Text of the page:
COLUMBUS, Ohio — Lawmakers convened on Tuesday evening to hear proponent testimony for House Bill 117, which proposes to remove Ohio's third grade reading guarantee.

As it stands, the guarantee mandates third-grade students must attain a score of at least 685 on their reading test in order to progress to fourth grade.

According to the Ohio Department of Education, approximately 1% of third-grade students failed to meet the required threshold during the 2021-22 academic year.

What You Need To Know

  • Supporters of a bill aimed at removing Ohio's third grade reading guarantee testified on Tuesday
  • The guarantee mandates third-grade students must attain a score of at least 685 on their reading test in order to progress to fourth grade

  • The third grade reading guarantee has been in place in Ohio since 2012

The third-grade reading guarantee was implemented more than a decade ago, driven by former Ohio Gov. John Kasich.

The aim was to ensure students achieved reading proficiency before advancing to fourth grade.

Scott DeMauro, President of the Ohio Education Association, explained the guarantee was part of a larger national education reform movement that prioritized standardized testing.

In contrast, House Bill 117 aims to shift the focus away from standardized testing. 

"This idea of a top-down mandate requiring retention of students and taking that decision out of the hands of local teams was not good for kids," DeMauro said.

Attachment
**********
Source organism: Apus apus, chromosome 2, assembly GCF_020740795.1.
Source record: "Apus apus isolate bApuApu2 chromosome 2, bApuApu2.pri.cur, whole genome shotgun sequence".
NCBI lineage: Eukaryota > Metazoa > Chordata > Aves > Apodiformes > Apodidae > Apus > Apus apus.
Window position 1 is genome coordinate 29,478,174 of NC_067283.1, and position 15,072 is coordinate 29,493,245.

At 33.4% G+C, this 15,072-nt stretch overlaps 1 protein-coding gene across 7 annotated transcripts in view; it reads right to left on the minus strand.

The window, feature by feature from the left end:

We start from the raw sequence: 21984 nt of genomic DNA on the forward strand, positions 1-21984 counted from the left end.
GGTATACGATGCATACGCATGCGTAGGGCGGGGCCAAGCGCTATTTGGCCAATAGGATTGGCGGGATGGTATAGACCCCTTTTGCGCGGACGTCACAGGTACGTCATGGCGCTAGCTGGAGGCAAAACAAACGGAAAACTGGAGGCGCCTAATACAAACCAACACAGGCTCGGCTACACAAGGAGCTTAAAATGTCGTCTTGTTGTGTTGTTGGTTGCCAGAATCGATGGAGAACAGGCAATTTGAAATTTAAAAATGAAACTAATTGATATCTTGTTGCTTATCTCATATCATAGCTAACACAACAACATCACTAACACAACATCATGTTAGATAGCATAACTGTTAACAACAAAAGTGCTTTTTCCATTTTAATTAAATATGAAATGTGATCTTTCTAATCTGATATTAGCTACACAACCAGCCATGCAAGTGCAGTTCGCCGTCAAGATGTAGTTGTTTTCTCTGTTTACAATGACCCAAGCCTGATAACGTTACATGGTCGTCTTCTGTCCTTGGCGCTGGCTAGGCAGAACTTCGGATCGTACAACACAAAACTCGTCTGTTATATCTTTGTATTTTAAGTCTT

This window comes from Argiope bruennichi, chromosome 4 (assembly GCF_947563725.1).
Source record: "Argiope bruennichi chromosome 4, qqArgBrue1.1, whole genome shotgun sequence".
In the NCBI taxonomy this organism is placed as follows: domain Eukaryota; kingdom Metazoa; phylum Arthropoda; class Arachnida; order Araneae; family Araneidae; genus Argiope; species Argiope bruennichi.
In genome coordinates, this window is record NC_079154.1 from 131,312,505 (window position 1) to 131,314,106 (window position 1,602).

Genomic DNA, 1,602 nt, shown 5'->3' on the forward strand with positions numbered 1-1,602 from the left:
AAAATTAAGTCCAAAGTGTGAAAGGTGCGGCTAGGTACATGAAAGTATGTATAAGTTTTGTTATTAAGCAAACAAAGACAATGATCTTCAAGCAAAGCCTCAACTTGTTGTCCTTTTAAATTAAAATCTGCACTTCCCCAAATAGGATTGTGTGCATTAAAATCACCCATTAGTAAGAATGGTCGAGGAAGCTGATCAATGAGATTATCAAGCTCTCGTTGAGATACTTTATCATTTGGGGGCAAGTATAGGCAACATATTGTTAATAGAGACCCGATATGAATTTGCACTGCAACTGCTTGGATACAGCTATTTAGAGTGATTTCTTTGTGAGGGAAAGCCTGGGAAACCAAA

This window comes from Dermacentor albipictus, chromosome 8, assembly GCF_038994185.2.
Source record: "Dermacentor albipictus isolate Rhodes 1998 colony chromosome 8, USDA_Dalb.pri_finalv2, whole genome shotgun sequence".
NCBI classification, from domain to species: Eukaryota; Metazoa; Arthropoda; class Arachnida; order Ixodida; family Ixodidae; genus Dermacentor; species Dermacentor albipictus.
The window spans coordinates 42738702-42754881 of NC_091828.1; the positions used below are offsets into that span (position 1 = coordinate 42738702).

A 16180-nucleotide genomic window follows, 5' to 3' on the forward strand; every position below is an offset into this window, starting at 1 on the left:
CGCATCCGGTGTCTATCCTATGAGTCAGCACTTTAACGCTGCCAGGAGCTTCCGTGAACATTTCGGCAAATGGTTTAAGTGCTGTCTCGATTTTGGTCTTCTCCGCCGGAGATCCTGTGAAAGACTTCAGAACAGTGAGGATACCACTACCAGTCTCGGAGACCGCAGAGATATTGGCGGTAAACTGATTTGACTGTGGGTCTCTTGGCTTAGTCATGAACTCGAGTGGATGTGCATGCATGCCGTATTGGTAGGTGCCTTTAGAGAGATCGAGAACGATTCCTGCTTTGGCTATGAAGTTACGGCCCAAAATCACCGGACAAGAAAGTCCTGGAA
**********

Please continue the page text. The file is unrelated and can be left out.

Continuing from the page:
The proposed bill would reduce the number of required English language arts standardized tests from two to one annually. It would also provide in-service training for teachers, emphasize the use of phonics, and mandate that school districts extend reading intervention services to include fourth and fifth grades.

Becky Hornberger, Executive Director of the Ohio Association of Elementary School Administrators, lauds the bill as a significant step forward for students grappling with test anxiety. She asserts the existing system sends a detrimental message to young students who already feel marginalized within the school environment.

House Bill 117 envisions a more collaborative approach, with teachers and parents working together to formulate a tailored literacy plan for third-grade students. This bill would grant parents the autonomy to decide whether their child should be held back.

State Representative Gayle Manning, who sponsors the legislation, emphasized each student learns at their own pace. 

"Removing the high-stakes test nature of the third-grade English language assessment will allow teachers more time to provide interventions to students," Manning said.